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The Fight To Pass The Equal Rights Amendment Comes To Florida

Former Illinois Republican Rep. Steve Andersson talks about the history of the Equal Rights Amendment at a Athena Society luncheon in Tampa.
Ashley Lisenby | WUSF
Former Illinois Republican Rep. Steve Andersson talks about the history of the Equal Rights Amendment at a Athena Society luncheon in Tampa.

Florida could become the 38th state to ratify the Equal Rights Amendment if resolutions by Democratic state lawmakers are approved.

Strides to add the amendment to the Constitution date back to 1923. Thirty-five states approved the amendments in the 1970s and 80s. Nevada was the 36th state to pass a resolution in 2017 and Illinois did the same the following year. At least 38 states must ratify the amendment before it can be added to the Constitution.

State Senate Minority Leader Sen. Audrey Gibson is the sponsor of the Senate resolution (SCR 266) to codify gender equality in the Constitution. Democratic Rep. Dotie Joseph sponsors theresolution in the House (HCR209).

Supporters of the amendment say it establishes gender equality in areas such as employment and pay.

“If we are truly believers in equality, then all men and women are equal under the law and they should be treated equally in their everyday lives,” Gibson said in a statement to WUSF on Thursday.

She added, “The resolution...cannot pass if it’s not filed.”

But that may not happen without the help of Republican lawmakers who hold the majority in both chambers of the Florida Legislature.

Republicans in Illinois who broke rank with others in their party helped approve the resolution. Former Republican Illinois Rep. Steve Andersson was one of those people who voted in favor of the ERA there.

Andersson spoke to members of the women’s group the Athena Society at a luncheon in Tampa about how the amendment could pass in Florida with help from Republicans by clarifying the facts of the resolution and building trust.

Some opponents believe that the amendment gives a free pass to abortion and LGBTQ-friendly policies.

The amendment has found some its biggest critics in members of the Eagle Forum who argue the wording of the resolution is unclear.

“The ERA does not put women in the Constitution, it puts sex in the Constitution and sex has a lot of different definitions today than it did in the 1970s,” the group’s Chairman Anne Schlafly Cori said in a statement posted to the organization’s website.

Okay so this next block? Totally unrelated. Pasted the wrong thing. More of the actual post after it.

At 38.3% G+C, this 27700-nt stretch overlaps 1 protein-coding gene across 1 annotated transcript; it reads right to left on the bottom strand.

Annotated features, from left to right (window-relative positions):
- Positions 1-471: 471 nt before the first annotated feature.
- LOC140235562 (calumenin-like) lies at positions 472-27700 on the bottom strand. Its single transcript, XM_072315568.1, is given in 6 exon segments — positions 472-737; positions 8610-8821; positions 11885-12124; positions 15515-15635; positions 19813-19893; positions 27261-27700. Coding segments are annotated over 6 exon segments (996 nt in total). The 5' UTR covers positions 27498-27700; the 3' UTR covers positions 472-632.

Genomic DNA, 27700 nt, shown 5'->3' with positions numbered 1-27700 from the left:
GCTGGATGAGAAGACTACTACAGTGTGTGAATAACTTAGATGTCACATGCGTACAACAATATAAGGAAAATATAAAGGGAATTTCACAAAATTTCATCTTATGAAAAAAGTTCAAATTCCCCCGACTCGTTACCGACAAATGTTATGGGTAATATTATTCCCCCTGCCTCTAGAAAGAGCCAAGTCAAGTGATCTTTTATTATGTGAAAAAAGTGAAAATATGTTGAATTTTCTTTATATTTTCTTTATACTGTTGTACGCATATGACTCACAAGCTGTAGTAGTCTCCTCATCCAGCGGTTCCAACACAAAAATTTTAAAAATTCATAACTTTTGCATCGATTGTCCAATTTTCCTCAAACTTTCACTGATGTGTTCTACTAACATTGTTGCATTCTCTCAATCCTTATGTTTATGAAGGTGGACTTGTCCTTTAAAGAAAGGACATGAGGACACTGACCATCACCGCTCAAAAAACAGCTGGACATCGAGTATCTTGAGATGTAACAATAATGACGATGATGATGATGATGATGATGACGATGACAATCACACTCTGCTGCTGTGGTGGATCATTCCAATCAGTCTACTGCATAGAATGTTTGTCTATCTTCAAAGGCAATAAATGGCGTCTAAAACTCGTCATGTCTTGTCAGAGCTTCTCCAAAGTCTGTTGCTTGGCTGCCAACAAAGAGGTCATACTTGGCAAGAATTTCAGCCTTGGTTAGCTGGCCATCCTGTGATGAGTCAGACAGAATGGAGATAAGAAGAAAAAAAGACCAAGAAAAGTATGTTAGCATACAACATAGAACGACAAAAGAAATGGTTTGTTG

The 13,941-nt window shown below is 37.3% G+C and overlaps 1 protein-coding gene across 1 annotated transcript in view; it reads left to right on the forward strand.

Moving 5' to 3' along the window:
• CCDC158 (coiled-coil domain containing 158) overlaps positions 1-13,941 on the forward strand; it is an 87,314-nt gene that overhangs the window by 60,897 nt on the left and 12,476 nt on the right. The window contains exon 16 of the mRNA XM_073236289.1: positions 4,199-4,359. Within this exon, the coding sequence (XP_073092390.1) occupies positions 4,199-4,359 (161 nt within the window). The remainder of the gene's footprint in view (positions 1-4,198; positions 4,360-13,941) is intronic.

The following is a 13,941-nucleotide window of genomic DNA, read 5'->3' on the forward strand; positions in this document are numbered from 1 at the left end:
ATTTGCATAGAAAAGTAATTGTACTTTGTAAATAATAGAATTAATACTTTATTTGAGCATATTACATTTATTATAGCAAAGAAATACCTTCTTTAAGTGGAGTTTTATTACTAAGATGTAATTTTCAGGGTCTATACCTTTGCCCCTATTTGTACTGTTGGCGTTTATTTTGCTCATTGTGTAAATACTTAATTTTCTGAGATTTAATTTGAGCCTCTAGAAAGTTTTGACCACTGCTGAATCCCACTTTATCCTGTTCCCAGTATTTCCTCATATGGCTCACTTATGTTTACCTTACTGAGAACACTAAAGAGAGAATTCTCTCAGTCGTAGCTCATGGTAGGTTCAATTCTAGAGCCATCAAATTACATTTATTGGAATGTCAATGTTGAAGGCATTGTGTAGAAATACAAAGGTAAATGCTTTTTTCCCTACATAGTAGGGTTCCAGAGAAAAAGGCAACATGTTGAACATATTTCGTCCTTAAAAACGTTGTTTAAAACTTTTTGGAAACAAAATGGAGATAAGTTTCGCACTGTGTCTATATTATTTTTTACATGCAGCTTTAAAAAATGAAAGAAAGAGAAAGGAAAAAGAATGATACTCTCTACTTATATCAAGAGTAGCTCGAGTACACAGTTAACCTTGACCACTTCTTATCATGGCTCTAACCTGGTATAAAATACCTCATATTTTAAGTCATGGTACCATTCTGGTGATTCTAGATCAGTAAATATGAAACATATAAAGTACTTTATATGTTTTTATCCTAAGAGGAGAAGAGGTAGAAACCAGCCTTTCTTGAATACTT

“The idea that a couple of states can tag on to votes that were taken 50 years ago is a fraud and a cheat on our constitutional system,” she added.

Andersson said if Florida ratified the amendment, the next fight would be to protect it from being dismantled at the federal level.

“The opponents will say it [the ERA] long since expired, the ability to do this,” Andersson said referring to a timeline Congress set decades ago for states to approve the amendment.

He believes there is no statute of limitations on states voting on ERA resolutions because the deadline was set by Congress then and is not in the original language of the amendment itself.

This is what theNational Constitution Center's blog has to say on the subject of the deadline:

The current ERA ratification supporters believe Congress would have the power to decide if the amendment can be ratified today under a “three-state proposal” that would see Nevada (which also voted in 2017 to approve ratification), Illinois and a third state get the vote total to 38 states. They also believe the 27th Amendment’s long-delayed ratification rejects the viability of deadlines imposed by Congress on ratification. (There is also an argument that the ERA deadline’s placement in its preamble doesn't make it as applicable as to other amendments.)

Andersson is going to Arizona next, another state with ERA resolutions in play. The amendment recently failed in Virginia and Arkansas.

“But the whole south, quite frankly, is ripe for this [amendment] and you’re seeing it in Georgia. You’re seeing it North Carolina, South Carolina,” Andersson said. “So the movement is there. This has been really reinvigorated by the Me Too Movement, by the Women’s March movements, where there is a real energy behind this that people have kind of forgotten about over the years.”

Ashley Lisenby is a general assignment reporter at WUSF Public Media. She covered racial and economic disparity at St. Louis Public Radio before moving to Tampa in 2019.